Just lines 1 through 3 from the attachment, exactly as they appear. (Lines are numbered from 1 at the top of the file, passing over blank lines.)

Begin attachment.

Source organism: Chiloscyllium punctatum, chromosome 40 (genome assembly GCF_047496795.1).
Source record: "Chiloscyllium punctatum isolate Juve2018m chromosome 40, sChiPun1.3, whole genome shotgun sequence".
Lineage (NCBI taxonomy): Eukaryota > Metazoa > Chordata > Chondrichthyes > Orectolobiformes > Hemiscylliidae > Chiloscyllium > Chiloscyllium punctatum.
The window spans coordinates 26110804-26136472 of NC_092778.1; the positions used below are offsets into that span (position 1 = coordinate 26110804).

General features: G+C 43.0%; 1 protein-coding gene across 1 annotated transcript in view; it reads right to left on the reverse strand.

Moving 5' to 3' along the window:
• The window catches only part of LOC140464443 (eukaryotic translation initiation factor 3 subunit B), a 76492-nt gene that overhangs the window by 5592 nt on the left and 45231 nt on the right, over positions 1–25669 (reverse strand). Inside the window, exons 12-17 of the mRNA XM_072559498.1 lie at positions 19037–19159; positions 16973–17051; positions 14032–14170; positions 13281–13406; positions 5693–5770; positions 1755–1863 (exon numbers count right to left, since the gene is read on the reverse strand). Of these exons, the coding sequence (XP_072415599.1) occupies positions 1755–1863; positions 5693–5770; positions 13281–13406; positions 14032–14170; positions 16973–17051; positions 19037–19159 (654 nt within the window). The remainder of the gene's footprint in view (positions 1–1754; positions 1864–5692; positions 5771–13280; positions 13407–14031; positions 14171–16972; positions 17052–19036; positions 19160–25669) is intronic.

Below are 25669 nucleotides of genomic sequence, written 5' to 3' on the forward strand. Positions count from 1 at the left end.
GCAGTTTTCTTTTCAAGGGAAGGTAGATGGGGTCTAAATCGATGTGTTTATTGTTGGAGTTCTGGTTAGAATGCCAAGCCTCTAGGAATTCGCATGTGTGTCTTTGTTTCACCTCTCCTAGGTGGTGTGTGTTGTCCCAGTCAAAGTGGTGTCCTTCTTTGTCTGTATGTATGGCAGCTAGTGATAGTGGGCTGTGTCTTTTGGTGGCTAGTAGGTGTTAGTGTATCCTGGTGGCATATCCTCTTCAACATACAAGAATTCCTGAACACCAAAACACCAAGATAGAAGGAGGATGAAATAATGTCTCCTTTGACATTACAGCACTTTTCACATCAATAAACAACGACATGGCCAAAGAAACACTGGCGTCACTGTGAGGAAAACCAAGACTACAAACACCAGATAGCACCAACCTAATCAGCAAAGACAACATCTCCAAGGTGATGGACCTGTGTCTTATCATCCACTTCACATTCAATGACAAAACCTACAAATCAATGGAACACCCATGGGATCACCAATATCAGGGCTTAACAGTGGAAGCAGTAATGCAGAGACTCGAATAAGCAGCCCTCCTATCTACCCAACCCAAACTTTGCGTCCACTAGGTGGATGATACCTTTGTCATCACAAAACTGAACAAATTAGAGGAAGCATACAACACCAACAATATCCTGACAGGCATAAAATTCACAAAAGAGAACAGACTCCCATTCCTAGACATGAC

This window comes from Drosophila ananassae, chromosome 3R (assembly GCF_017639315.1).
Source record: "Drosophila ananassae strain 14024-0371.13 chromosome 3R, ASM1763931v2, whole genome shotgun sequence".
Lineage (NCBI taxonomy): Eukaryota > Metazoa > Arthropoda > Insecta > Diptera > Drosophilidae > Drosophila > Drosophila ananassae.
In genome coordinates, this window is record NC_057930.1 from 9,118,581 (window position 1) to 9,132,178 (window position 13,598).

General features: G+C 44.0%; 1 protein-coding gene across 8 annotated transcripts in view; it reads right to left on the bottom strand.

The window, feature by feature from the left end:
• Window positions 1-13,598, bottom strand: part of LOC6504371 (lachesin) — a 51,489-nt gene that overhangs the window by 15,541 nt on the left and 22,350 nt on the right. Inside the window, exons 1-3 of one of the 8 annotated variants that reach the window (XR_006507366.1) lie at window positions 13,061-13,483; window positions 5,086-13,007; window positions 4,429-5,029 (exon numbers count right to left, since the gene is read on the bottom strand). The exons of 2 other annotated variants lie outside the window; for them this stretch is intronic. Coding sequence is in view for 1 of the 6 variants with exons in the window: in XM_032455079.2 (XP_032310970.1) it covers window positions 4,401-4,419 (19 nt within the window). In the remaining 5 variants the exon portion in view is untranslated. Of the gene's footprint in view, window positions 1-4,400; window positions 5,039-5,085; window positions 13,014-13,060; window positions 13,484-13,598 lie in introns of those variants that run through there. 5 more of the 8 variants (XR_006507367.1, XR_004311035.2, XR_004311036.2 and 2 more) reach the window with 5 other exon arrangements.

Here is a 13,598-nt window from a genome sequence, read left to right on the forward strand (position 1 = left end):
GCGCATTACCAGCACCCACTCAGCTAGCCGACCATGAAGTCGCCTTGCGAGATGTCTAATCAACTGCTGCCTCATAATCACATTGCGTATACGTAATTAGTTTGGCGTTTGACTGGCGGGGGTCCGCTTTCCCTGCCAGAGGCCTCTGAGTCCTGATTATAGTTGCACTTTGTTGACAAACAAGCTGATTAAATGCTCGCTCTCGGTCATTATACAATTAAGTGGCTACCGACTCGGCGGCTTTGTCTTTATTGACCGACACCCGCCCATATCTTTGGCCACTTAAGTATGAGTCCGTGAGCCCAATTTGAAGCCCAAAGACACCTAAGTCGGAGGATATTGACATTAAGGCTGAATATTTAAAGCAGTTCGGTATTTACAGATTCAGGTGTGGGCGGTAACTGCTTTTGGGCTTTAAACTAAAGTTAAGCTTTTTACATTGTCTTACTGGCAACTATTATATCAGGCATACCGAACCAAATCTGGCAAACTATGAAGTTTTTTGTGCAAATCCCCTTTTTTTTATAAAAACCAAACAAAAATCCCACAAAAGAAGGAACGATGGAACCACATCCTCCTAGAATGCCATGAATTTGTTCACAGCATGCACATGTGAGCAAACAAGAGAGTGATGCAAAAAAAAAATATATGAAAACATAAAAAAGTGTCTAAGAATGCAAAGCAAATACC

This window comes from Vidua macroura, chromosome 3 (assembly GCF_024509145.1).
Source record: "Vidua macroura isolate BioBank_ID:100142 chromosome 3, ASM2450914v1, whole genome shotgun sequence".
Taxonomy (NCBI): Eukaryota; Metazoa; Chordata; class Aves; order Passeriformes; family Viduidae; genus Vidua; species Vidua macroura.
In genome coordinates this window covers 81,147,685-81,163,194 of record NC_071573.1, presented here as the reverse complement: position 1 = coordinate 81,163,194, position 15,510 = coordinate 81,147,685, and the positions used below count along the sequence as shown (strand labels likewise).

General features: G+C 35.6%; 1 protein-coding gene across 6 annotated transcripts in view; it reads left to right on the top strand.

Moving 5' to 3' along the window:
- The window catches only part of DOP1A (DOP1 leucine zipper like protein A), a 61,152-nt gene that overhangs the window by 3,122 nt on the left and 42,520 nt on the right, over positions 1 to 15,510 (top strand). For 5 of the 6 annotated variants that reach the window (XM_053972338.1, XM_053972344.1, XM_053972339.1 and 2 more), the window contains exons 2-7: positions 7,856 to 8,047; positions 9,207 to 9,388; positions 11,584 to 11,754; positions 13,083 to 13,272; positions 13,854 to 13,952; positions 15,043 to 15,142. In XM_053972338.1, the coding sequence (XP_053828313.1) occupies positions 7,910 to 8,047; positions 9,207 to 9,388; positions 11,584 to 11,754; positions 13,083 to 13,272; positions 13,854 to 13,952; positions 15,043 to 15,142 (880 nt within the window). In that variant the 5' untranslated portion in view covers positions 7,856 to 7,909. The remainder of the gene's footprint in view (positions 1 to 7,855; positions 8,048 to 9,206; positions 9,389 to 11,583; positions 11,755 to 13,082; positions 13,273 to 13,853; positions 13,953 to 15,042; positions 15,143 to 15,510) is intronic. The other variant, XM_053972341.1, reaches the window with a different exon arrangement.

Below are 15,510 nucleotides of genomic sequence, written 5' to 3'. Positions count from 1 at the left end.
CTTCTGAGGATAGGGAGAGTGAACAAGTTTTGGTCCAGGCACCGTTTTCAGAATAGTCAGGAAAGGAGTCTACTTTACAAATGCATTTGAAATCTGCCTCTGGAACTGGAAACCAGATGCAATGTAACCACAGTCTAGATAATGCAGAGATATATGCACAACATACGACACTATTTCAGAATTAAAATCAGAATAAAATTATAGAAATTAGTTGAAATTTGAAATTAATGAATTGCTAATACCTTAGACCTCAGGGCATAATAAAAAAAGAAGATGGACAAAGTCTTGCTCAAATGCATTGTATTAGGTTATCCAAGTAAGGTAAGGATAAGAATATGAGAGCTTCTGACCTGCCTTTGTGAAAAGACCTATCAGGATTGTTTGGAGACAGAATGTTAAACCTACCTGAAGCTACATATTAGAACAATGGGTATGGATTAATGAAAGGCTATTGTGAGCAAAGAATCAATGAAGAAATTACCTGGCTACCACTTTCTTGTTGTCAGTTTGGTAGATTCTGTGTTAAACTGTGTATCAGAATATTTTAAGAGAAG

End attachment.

Source organism: Chiloscyllium punctatum, chromosome 40 (genome assembly GCF_047496795.1).
Source record: "Chiloscyllium punctatum isolate Juve2018m chromosome 40, sChiPun1.3, whole genome shotgun sequence".
Lineage (NCBI taxonomy): Eukaryota > Metazoa > Chordata > Chondrichthyes > Orectolobiformes > Hemiscylliidae > Chiloscyllium > Chiloscyllium punctatum.